A Mine of Information

In diary entry 11 we spoke to Mr Moniz from the CELOS Bio-prospecting project. He has a vision for this small country. He thought that if only the Trio Shaman of Kwamalasamutu would divulge their secrets and a cure was found for cancer or AIDS then the whole country could become wealthy as a result. It was a nice idea... but one that does not relate to the real world. Suriname is a poor country surrounded by other poor countries. Hyperinflation, poverty, health problems and all the familiar problems that affect 'underdeveloped' countries are present here. You may wonder why I am beginning my diary with this background information. We are in mining country... and gold mining is a blight that has wreaked havock across the entire Amazonian region leaving a trail of deforestation and mercury water pollution, killing the rivers and ruining the health of the original inhabitants.

All this is known, and there is no need to re-work the familiar story here. Mining is a reality and it is easy to sit back in Europe and America and criticise poorer countries for destroying their environment. But as Granman Gazon himelf said 'people have to eat, but there are good and bad ways of going about things'. We could rant and rage about what we have seen today but there is little point in doing that. It won't change anything, and it does not move the debate forward. What we thought we would try to do was to focus on ways that the impact of mining can be controlled, ways to organise the social and environmental aspects of the process so that the damaging effects can be minimised. Suriname borders Brazil, and in recent years, driven by the need to find new mining locations, Brazillian "Garimpieros" (small-scale miners) have been flooding into Suriname and setting up operations here, At first they were working for the Maroons who own the land. The Maroons themselves have been mining for over a century but the Brazilian know-how helped them work more productively and so there was a mutual benefit. More recently the Garimpieros have been establishing their own unlicensed and unregulated camps and defending them with shotguns. The Surinamese government has neither the will or the resources to even begin to police the situation. It needs all the income it can get and gold means money - inflation-proof money.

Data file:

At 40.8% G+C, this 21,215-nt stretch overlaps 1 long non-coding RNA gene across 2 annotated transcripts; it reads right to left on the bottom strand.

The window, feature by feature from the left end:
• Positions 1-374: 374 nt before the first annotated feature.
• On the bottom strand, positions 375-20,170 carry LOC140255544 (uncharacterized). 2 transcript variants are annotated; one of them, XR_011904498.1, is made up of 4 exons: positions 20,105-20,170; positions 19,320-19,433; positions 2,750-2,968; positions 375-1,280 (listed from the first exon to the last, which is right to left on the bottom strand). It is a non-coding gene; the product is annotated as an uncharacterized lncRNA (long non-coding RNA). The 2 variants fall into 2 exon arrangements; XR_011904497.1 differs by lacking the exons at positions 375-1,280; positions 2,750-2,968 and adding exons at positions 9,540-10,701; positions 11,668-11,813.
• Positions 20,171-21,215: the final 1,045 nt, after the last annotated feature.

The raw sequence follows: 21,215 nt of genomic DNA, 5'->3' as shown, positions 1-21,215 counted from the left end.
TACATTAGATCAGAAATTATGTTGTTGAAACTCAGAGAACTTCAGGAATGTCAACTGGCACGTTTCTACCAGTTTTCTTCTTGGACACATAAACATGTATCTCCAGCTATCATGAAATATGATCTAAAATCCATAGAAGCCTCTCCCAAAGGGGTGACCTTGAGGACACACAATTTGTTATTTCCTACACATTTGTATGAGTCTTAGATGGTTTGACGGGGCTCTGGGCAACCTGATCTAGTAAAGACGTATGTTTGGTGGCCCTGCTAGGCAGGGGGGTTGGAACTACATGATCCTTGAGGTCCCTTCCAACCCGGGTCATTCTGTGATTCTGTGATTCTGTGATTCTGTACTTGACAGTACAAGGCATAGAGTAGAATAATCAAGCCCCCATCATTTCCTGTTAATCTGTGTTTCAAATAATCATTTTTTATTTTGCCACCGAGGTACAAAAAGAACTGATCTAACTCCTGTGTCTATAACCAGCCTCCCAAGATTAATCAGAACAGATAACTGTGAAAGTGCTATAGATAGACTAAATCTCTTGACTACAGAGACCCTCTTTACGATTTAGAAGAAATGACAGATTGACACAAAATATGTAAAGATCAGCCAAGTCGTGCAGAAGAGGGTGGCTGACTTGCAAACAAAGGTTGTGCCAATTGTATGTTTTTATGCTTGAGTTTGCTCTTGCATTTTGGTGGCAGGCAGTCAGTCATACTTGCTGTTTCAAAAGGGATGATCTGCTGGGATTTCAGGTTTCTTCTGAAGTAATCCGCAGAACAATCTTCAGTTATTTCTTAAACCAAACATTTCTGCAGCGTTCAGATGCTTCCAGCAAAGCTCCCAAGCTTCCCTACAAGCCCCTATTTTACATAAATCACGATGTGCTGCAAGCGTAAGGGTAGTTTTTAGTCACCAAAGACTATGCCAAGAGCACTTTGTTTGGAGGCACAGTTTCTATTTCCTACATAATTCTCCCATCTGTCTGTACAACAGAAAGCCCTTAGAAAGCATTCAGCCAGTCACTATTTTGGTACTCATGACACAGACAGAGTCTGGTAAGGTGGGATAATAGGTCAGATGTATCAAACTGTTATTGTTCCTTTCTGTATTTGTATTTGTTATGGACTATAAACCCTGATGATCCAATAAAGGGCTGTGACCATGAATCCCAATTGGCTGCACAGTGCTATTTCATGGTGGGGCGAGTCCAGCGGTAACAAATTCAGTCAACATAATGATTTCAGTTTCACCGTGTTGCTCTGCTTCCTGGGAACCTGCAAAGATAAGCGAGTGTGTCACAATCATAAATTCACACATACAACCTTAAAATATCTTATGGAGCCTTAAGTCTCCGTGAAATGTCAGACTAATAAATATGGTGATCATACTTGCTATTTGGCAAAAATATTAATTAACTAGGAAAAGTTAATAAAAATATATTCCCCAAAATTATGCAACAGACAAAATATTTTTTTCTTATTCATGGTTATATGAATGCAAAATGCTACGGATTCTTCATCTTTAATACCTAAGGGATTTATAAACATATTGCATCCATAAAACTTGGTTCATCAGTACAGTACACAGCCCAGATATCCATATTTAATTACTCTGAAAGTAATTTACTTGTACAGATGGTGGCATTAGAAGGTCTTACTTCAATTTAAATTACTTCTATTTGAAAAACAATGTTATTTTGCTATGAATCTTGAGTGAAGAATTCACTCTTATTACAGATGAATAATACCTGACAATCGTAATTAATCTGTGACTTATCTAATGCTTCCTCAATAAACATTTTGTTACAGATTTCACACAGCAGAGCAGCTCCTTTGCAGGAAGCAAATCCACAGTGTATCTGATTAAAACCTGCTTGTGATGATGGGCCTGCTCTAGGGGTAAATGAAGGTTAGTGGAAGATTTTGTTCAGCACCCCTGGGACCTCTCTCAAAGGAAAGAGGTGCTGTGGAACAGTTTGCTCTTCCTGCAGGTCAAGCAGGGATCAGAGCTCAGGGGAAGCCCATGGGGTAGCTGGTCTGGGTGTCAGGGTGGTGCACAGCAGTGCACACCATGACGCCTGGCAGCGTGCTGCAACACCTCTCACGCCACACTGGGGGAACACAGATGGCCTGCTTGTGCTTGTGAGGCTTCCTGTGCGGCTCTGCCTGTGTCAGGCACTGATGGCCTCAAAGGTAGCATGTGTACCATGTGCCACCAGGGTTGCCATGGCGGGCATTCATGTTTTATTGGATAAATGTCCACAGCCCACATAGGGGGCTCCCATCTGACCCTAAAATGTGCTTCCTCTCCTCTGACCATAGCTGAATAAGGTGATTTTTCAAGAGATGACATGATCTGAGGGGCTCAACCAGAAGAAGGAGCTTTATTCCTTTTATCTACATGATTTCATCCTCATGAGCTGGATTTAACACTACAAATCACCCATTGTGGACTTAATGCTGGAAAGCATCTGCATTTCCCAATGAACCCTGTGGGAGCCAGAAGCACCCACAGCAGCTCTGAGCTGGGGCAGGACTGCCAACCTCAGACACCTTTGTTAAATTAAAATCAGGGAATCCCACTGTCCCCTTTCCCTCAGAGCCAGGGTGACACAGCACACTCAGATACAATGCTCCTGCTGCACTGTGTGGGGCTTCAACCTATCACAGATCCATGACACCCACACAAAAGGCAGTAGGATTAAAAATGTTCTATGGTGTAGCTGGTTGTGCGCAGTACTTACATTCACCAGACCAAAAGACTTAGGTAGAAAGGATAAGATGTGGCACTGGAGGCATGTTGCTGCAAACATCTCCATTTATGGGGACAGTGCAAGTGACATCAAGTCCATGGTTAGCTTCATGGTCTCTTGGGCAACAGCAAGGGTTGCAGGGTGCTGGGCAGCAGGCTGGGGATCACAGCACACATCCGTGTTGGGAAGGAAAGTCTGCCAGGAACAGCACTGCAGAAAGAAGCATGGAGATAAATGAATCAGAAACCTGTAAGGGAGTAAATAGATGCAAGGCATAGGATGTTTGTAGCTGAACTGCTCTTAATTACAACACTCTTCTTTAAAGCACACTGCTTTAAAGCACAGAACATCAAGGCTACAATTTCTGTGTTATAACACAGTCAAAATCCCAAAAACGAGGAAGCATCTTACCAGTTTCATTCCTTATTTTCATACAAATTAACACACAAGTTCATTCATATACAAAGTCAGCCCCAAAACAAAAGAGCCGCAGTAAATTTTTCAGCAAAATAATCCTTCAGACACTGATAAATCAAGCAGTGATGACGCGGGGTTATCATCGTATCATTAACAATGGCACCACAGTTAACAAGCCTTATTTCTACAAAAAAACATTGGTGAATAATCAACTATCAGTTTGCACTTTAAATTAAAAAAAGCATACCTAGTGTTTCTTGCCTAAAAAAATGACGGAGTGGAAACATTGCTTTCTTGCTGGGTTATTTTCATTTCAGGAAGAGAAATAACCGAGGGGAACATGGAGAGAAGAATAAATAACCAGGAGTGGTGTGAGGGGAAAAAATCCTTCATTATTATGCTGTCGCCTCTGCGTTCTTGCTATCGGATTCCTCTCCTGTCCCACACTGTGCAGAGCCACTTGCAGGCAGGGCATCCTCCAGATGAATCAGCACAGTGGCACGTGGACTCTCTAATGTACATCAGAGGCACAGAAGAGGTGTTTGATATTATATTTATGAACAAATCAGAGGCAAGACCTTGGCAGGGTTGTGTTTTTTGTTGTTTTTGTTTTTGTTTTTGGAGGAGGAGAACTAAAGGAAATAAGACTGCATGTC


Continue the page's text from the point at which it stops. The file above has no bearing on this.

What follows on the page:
The mining camps have a well established culture all of their own and run on a strict set of rules. The 'boss' of the camp is the man who owns the machinery. He gets 50% of the takings and the rest is split between the team of five or six workers that he employs. In cases where the boss is working on land that belongs to someone else it is a long established rule that the land-owner gets 10% of the takings (leaving the rest to be divvied up between the boss and the workers). The only other people in the scenario are the storekeepers - savvy entrepreneurs who sell supplies (especially beer) to the miners for measurements of gold. Where we are here for example, a can of margarine goes for 4 grammes, and a pack of chewing gum for 0.5 of a gramme. Apart from the storekeepers there are the inevitable gaggle of prostitutes who also ply their trade for raw gold. (I do not know the rate!).

So what can we possibly say that is positive about what we have seen today? The area that we are in is part of a mining concession granted to Henk Naarendorp, a self-made man and gold entrepreneur and our host here in Antino. A few years ago he was a consultant to a big Canadian mining company called 'Gold Star'. They have a none-too savoury reputation as they were responsible for a large cyanide spill in Guyana a few years back. To keep up appearances the Surinamese government, not wanting to give the impression that vast tracts of the country were being handed over to foreigners, stipulated a restriction on the size of concessions that it would grant. So Golden Star thought of the idea of working through third parties like Henk Naarendorp. At the time the country was just recovering from the 'Interior War', a rumbling conflict that lies behind so many of the conditions that wee see today in Suriname. Henk was keen to attract foreign investment into the country and also saw Gold Star as a way to make himself a fair bit of money too. Henk too took out an exploration concession on this area, and funded by Gold Star, started researching the feasibility of extracting gold from this area. After initial results were quite positive and a small amount of infrastructure had been established here, there was a slump in the gold-price and Gold Star shelved their project in Henk’s concession. Henk moved in and applied for an exploitation licence here, believing that there would be money to be made owning the rights to a potentially productive area. However he didn't have the capital backing of Gold Star so decided to work it another way.